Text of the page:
I suspect a lot of these people were in a similar situation.
And except when I was working in a very tiny office, I have never been the only non-heterosexual person working there. And I’ve seen plenty of examples of gay employees in one department being free to be open about the gender of their partners, et cetera, when people reporting to a different set of managers quickly learn that if they don’t keep “that stuff” to themselves, there will be problems.
Finding another job takes time and energy a person may not have, even when they know the employer is not accepting. And if you aren’t a well-connected person socially both within your industry and community, finding a new job is not a matter of simply picking somewhere to apply, sitting back, and waiting for the offer letter. Depending on how specialized your skill set is, finding a comparable job, that pays enough to meet your current financial obligations and provides the benefits you need, can be more difficult.
And no matter how much research you do in advance, there is no guarantee that the new employer won’t have a similar issue with your sexuality under some circumstances in the future.
Why should I feel sorry for them? They should have known what would happen! So a lesbian is a teacher at a conservative religious school. See everything I said about about jobs. Then add in the following factors: when she began her career, had she even come out to herself, yet? Are there as many jobs in her specific field of teaching at secular schools? Does her church have a fairly large population of congregants who are far more supportive of gay rights than the leadership? How did all of that contribute to her feeling about how safe it was to admit who she is?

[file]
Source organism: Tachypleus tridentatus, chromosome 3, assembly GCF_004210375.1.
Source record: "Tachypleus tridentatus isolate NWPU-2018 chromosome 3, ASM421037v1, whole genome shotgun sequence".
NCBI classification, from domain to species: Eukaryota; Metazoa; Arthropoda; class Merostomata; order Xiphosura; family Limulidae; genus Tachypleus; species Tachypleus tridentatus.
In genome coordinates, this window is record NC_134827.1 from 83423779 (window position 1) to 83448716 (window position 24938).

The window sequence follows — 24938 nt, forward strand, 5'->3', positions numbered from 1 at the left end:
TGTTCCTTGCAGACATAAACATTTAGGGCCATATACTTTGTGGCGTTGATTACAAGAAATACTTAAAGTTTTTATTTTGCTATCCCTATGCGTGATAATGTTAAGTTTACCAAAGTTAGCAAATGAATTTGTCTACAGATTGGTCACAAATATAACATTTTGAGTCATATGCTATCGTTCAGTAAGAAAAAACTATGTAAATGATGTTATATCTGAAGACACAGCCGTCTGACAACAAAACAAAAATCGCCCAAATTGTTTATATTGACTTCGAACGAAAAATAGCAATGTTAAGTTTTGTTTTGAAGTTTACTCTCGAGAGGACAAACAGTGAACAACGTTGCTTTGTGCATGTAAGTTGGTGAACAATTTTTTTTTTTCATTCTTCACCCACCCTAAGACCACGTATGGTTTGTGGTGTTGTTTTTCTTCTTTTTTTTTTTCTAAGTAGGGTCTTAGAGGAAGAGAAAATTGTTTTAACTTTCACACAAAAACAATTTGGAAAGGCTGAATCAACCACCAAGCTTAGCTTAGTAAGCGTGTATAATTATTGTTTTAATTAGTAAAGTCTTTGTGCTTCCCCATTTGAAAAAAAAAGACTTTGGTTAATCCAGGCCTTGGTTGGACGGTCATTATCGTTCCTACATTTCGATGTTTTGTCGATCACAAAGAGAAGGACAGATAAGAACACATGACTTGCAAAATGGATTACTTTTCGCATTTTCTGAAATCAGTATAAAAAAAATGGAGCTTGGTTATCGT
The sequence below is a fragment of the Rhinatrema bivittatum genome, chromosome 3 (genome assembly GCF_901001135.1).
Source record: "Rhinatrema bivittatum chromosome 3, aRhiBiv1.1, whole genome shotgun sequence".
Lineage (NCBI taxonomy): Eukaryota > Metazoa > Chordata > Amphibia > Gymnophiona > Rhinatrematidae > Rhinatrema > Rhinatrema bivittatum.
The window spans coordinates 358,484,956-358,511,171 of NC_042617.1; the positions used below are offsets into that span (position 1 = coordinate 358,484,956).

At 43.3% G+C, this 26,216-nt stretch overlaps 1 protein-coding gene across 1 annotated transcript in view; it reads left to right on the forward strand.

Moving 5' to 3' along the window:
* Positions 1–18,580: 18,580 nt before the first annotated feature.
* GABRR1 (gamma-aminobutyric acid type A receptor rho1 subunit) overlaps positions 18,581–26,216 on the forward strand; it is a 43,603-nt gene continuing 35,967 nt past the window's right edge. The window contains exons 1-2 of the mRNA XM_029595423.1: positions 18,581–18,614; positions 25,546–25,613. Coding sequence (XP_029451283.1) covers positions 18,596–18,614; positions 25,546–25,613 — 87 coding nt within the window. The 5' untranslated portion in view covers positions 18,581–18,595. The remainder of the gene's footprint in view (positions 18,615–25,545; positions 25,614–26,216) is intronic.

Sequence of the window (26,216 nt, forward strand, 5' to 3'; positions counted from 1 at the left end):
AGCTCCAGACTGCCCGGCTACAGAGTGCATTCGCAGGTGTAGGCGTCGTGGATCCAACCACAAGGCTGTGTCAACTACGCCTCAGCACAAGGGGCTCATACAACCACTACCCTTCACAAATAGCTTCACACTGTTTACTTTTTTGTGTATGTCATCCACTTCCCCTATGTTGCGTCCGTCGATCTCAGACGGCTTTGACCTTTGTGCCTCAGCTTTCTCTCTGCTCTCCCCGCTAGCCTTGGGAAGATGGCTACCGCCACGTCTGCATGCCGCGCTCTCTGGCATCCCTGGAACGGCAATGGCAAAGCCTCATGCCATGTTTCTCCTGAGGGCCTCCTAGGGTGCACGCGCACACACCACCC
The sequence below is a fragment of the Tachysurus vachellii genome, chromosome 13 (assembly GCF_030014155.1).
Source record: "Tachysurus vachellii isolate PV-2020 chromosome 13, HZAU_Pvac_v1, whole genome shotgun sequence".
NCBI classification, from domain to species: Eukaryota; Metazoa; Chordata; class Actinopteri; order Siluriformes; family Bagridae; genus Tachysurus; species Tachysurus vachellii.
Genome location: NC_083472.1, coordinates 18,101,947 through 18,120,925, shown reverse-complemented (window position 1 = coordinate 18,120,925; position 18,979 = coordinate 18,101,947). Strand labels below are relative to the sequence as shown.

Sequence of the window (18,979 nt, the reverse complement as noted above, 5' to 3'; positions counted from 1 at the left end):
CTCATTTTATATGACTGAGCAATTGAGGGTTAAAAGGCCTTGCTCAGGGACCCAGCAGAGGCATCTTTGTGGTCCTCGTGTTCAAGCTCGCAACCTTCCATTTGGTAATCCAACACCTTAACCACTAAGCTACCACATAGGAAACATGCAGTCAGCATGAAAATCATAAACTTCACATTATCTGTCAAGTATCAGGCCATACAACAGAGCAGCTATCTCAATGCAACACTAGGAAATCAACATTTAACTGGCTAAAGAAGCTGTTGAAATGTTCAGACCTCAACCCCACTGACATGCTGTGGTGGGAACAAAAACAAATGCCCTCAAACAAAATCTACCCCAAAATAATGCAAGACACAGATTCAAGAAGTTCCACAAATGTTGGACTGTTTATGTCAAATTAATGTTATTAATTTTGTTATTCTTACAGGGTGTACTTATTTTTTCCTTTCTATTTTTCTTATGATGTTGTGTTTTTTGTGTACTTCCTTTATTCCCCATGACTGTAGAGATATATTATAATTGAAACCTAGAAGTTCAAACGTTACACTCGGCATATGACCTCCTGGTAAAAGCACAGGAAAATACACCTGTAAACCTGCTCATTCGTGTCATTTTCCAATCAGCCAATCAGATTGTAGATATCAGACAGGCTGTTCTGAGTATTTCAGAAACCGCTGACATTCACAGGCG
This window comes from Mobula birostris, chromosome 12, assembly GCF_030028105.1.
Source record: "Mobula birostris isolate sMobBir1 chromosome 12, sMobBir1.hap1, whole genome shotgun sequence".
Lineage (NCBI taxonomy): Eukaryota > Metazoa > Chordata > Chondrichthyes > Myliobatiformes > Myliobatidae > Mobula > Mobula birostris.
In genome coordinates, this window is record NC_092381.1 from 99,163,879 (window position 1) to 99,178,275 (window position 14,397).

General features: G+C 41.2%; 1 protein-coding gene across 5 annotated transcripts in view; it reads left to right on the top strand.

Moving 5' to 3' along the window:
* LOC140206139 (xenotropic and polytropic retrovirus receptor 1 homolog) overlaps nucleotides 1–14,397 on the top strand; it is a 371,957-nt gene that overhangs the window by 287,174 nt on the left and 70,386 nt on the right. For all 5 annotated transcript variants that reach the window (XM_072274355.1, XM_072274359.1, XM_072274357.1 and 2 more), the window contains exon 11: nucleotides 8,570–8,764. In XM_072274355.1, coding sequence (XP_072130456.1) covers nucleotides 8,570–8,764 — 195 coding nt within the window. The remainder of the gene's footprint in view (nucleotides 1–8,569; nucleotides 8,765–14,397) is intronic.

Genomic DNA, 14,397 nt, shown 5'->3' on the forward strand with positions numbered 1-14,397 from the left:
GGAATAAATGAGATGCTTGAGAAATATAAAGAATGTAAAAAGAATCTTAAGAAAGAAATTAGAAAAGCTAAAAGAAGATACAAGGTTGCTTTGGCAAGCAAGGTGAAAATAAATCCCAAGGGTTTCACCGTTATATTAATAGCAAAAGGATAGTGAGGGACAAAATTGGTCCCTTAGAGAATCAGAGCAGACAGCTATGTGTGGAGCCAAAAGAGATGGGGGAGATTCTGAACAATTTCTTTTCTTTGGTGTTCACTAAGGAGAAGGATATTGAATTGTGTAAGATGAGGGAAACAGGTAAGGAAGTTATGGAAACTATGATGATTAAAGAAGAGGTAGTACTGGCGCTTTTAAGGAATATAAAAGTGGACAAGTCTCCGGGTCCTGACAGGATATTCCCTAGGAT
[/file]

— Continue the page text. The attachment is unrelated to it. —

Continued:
The one that really ticks me off is blaming the student at a conservative Christian college for not knowing what would happen. First, they’re college age, and by definition not experienced enough to be sure how people might handle their coming out. It’s also even more likely that she hadn’t even admitted to herself at the time she first enrolled at the school that she wasn’t straight. Second, maybe a Christian school was the only option that her parents would support. There are so many reasons that we pick which college to apply to, and getting accepted is not under our control.
The process of coming out, more specifically, coming to terms with your identity when you aren’t heterosexual, and then reaching the point of sharing that understanding, isn’t a simple issue of weighing all the pros and cons, checking one’s calendar, and thinking about how this announcement will affect your other plans. There is usually an incredible amount of frustration, fear, and weariness boiling up inside the mind of the closeted person like steam in an overheated pressure cooker.
The need to stop lying about who you are overwhelms the fear, let alone any caution someone has about what effect the truth might have on one’s next performance review. And being raised in (and working in) a deeply religious community makes all that pressure even worse.
Maybe the question these critics ought to be answering is, “Why don’t you have enough empathy to realize your questions are backwards?”